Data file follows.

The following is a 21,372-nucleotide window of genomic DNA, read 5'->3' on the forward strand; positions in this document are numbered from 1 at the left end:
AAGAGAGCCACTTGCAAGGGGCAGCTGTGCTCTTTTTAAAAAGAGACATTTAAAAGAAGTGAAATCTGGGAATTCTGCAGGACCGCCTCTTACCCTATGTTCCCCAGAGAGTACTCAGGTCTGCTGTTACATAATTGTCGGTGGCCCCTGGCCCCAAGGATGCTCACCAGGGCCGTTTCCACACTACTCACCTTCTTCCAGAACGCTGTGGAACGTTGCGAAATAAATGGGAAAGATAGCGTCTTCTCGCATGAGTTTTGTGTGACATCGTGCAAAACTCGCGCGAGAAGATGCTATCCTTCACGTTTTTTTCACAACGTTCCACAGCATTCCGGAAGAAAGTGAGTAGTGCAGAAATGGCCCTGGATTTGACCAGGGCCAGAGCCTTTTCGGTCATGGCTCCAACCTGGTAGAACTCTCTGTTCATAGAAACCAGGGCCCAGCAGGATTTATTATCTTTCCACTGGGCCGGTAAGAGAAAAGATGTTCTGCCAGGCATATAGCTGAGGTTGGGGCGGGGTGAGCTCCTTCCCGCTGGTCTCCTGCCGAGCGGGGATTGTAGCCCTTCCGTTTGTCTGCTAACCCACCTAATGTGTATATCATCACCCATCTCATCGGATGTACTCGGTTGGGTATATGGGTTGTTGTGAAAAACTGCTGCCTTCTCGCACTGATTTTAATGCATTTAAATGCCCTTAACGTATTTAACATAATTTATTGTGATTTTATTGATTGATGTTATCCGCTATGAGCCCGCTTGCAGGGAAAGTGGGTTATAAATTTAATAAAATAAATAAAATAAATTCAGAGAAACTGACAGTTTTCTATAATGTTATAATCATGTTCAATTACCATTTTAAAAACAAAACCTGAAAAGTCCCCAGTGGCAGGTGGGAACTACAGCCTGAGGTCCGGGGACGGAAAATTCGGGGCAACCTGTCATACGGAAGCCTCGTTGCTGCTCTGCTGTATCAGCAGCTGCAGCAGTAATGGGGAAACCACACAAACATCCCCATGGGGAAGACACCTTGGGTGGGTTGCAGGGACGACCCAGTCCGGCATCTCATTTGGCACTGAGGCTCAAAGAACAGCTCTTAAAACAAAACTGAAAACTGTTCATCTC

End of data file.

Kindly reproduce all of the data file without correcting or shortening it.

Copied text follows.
The following is a 21,372-nucleotide window of genomic DNA, read 5'->3' on the forward strand; positions in this document are numbered from 1 at the left end:
AAGAGAGCCACTTGCAAGGGGCAGCTGTGCTCTTTTTAAAAAGAGACATTTAAAAGAAGTGAAATCTGGGAATTCTGCAGGACCGCCTCTTACCCTATGTTCCCCAGAGAGTACTCAGGTCTGCTGTTACATAATTGTCGGTGGCCCCTGGCCCCAAGGATGCTCACCAGGGCCGTTTCCACACTACTCACCTTCTTCCAGAACGCTGTGGAACGTTGCGAAATAAATGGGAAAGATAGCGTCTTCTCGCATGAGTTTTGTGTGACATCGTGCAAAACTCGCGCGAGAAGATGCTATCCTTCACGTTTTTTTCACAACGTTCCACAGCATTCCGGAAGAAAGTGAGTAGTGCAGAAATGGCCCTGGATTTGACCAGGGCCAGAGCCTTTTCGGTCATGGCTCCAACCTGGTAGAACTCTCTGTTCATAGAAACCAGGGCCCAGCAGGATTTATTATCTTTCCACTGGGCCGGTAAGAGAAAAGATGTTCTGCCAGGCATATAGCTGAGGTTGGGGCGGGGTGAGCTCCTTCCCGCTGGTCTCCTGCCGAGCGGGGATTGTAGCCCTTCCGTTTGTCTGCTAACCCACCTAATGTGTATATCATCACCCATCTCATCGGATGTACTCGGTTGGGTATATGGGTTGTTGTGAAAAACTGCTGCCTTCTCGCACTGATTTTAATGCATTTAAATGCCCTTAACGTATTTAACATAATTTATTGTGATTTTATTGATTGATGTTATCCGCTATGAGCCCGCTTGCAGGGAAAGTGGGTTATAAATTTAATAAAATAAATAAAATAAATTCAGAGAAACTGACAGTTTTCTATAATGTTATAATCATGTTCAATTACCATTTTAAAAACAAAACCTGAAAAGTCCCCAGTGGCAGGTGGGAACTACAGCCTGAGGTCCGGGGACGGAAAATTCGGGGCAACCTGTCATACGGAAGCCTCGTTGCTGCTCTGCTGTATCAGCAGCTGCAGCAGTAATGGGGAAACCACACAAACATCCCCATGGGGAAGACACCTTGGGTGGGTTGCAGGGACGACCCAGTCCGGCATCTCATTTGGCACTGAGGCTCAAAGAACAGCTCTTAAAACAAAACTGAAAACTGTTCATCTC